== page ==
A social cue is any means of communication – verbal or non-verbal – that can be used as a hint to help us gain information during a social interaction.
The ability to read social cues is an important social skill because it helps us to understand a social situation, infer hidden meanings, and act in socially and culturally appropriate ways.
Here are some examples of different types of social cues:
- Verbal Cues: These cues are in spoken or written language. For example, if someone’s voice rises at the end of a sentence, it could indicate that they are asking a question. Another example is when a person’s tone or pace changes to show different emotions.
- Visual Cues: These cues are what we see. For example, body language, facial expressions, and gestures. If someone is looking at their watch repeatedly during a conversation, it may suggest that they’re in a hurry or bored.
- Auditory Cues: These are cues that we hear, aside from language. For example, the tone, pitch, volume, and speed of someone’s speech can give us information about their emotional state.
- Tactile Cues: These cues are what we feel. For instance, a pat on the back or a handshake can indicate encouragement or agreement.
Understanding social cues is essential for effective social interaction, and difficulties in recognizing or interpreting social cues can lead to misunderstandings and miscommunications.
Some conditions, like autism spectrum disorder, can make it more challenging for individuals to interpret and respond to social cues.
Social Cues Examples
|Social Cue Example
|Meaning in a Western Cultural Context
|Avoiding eye contact can suggest discomfort, disinterest, or dishonesty.
|People who are close may stand or sit closer to each other.
|This body language may suggest defensiveness, closed-off attitude, or discomfort.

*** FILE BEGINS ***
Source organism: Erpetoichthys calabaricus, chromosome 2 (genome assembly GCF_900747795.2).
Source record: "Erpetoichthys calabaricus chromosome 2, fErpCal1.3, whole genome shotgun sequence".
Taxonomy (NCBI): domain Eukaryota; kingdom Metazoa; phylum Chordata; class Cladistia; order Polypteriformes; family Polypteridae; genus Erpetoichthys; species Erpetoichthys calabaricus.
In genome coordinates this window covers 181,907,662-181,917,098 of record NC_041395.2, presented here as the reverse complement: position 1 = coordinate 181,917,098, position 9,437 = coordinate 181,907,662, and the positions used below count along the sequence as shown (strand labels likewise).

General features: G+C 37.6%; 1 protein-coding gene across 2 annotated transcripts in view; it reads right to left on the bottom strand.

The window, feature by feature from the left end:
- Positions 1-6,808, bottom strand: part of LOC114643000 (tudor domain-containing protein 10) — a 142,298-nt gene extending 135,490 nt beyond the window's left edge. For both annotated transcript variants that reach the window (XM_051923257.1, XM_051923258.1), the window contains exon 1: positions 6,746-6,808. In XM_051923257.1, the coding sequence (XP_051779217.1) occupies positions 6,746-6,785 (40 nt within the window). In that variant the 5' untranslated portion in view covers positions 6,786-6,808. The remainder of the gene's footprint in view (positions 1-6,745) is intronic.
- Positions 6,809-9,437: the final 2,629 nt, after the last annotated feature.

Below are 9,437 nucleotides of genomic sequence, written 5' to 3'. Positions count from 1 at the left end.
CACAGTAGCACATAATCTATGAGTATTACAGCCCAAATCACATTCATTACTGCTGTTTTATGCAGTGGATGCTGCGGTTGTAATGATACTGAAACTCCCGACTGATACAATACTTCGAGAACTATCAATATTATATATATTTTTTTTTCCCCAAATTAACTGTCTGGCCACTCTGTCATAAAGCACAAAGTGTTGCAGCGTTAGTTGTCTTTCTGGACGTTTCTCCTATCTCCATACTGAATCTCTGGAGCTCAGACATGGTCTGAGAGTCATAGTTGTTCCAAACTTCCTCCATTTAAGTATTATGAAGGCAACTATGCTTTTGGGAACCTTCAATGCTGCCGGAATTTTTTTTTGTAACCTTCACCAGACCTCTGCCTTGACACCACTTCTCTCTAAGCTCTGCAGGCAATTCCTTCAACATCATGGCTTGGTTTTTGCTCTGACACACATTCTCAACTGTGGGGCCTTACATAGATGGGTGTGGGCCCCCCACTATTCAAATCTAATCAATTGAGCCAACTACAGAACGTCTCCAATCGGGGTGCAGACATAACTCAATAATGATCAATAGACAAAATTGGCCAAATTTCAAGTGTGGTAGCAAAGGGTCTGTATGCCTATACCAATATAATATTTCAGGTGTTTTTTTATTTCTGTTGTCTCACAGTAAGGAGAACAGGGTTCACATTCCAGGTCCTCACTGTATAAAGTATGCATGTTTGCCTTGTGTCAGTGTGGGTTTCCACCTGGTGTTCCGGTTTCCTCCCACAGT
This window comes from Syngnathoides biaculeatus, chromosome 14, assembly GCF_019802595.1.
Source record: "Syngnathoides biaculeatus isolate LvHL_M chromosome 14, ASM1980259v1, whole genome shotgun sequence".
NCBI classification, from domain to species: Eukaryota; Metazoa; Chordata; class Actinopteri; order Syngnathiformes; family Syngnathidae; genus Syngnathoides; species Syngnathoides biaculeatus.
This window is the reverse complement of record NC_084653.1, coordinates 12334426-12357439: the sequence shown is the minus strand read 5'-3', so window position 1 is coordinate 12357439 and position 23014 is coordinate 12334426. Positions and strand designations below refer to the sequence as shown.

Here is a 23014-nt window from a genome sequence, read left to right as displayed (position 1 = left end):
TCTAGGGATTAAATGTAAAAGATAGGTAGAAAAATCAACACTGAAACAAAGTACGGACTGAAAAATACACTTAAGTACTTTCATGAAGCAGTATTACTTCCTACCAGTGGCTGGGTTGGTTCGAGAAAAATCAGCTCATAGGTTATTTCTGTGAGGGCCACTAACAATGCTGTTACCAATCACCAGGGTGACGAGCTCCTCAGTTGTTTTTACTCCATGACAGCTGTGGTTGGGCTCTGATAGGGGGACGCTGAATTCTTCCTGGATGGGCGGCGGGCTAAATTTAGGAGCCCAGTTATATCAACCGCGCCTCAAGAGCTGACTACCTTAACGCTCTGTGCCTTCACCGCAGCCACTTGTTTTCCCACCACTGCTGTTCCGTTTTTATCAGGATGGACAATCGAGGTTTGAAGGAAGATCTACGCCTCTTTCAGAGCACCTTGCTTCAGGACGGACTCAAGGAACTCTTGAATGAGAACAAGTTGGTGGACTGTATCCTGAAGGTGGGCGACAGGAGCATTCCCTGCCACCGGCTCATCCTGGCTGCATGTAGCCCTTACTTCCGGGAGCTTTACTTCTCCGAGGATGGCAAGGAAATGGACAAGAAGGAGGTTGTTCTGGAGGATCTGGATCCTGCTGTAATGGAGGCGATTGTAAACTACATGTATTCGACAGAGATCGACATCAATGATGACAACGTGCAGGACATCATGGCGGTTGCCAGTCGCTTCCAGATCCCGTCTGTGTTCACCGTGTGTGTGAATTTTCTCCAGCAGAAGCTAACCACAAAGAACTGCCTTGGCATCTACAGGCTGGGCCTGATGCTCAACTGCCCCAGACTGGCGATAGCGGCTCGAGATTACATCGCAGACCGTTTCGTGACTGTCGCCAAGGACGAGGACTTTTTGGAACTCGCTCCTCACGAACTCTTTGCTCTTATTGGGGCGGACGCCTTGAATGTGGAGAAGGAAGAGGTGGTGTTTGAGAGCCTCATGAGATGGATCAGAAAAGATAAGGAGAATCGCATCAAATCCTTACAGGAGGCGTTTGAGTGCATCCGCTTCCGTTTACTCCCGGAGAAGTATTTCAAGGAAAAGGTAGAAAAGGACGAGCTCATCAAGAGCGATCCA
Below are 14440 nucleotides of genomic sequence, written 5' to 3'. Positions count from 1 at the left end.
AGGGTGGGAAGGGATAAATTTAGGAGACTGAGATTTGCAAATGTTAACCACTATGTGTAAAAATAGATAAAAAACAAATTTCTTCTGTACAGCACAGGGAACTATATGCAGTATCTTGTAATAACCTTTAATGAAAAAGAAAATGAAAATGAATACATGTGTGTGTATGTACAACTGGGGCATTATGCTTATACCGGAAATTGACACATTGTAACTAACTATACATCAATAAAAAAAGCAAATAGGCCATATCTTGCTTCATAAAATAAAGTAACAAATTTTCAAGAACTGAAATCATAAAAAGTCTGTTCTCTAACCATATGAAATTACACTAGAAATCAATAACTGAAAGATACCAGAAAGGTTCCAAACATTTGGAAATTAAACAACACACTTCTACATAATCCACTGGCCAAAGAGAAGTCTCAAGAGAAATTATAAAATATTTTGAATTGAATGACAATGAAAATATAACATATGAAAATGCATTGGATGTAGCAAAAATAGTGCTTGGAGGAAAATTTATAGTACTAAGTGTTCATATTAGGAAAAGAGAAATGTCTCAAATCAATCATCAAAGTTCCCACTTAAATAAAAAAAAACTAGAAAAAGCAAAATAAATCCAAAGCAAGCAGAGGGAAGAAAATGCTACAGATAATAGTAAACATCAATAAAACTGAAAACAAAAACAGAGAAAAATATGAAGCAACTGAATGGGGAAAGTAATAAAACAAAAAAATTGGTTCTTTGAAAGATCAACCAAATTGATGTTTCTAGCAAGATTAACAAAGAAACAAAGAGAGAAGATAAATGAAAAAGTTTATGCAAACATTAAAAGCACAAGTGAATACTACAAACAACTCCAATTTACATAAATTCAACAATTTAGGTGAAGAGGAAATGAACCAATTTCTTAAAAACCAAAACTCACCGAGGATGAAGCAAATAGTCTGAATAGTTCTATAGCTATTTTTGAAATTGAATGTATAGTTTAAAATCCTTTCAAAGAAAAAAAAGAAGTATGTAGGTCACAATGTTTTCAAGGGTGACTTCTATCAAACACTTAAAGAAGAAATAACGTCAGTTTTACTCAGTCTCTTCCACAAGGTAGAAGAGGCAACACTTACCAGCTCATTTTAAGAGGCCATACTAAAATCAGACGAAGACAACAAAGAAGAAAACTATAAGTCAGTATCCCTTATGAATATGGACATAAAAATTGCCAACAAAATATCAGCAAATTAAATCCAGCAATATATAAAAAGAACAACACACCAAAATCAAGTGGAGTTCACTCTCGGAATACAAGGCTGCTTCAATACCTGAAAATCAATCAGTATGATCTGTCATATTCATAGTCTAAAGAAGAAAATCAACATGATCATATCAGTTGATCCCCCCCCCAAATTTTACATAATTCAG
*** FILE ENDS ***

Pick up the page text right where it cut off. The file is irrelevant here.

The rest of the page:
|Nodding signifies agreement, understanding, or encouragement.
|Smiling, frowning, raising eyebrows, or rolling eyes convey emotions and responses.
|Subtly copying body language indicates empathy, agreement, or building rapport.
|People often touch their face when nervous, anxious, or trying to deceive.
|Consistently looking away may suggest disinterest, discomfort, or dishonesty.
|Leaning in typically suggests interest and engagement, while leaning out can suggest the opposite.
|A genuine smile indicates happiness or agreement. Forced or fake smiles suggest discomfort.
|Fidgeting is a sign of nervousness, impatience, or boredom.
|Voice Pitch and Volume
|Loud, high-pitched voice can indicate excitement or anger. Low, soft voice may suggest sadness or uncertainty.
|Yawning is a sign of tiredness or boredom.
|Laughter indicates amusement or joy, but can also be a nervous reaction.
|Pointing draws attention but can be seen as aggressive in some cultures.
|Sighing can indicate frustration, disappointment, relief, or exhaustion.
|Raised eyebrows can indicate surprise, skepticism, or questioning.
|Knitted brows can indicate confusion, concentration, or displeasure.
|Head shaking usually indicates disagreement or denial.
|Head nodding usually indicates agreement or affirmation.
|Expressive hand movements underline words or express concepts.
|Arms akimbo can signify impatience, anger, or authority.
|Standing tall can indicate confidence, readiness, or pride.
|Slumped shoulders can indicate disappointment, sadness, or lack of confidence.
|Crossed legs suggest comfort or discomfort, openness or closedness.
|Fist clenching can indicate anger, frustration, or determination.
|Foot tapping can indicate impatience, nervousness, or excitement.
|Gazing into Distance
|Gazing into the distance suggests distraction, disinterest, or contemplation.
|Intense Eye Contact
|Intense eye contact can indicate interest, attraction, or dominance.
|Looking at the Clock
|Repeatedly looking at the clock or watch is a sign of boredom, impatience, or anticipation.
|Playing with Hair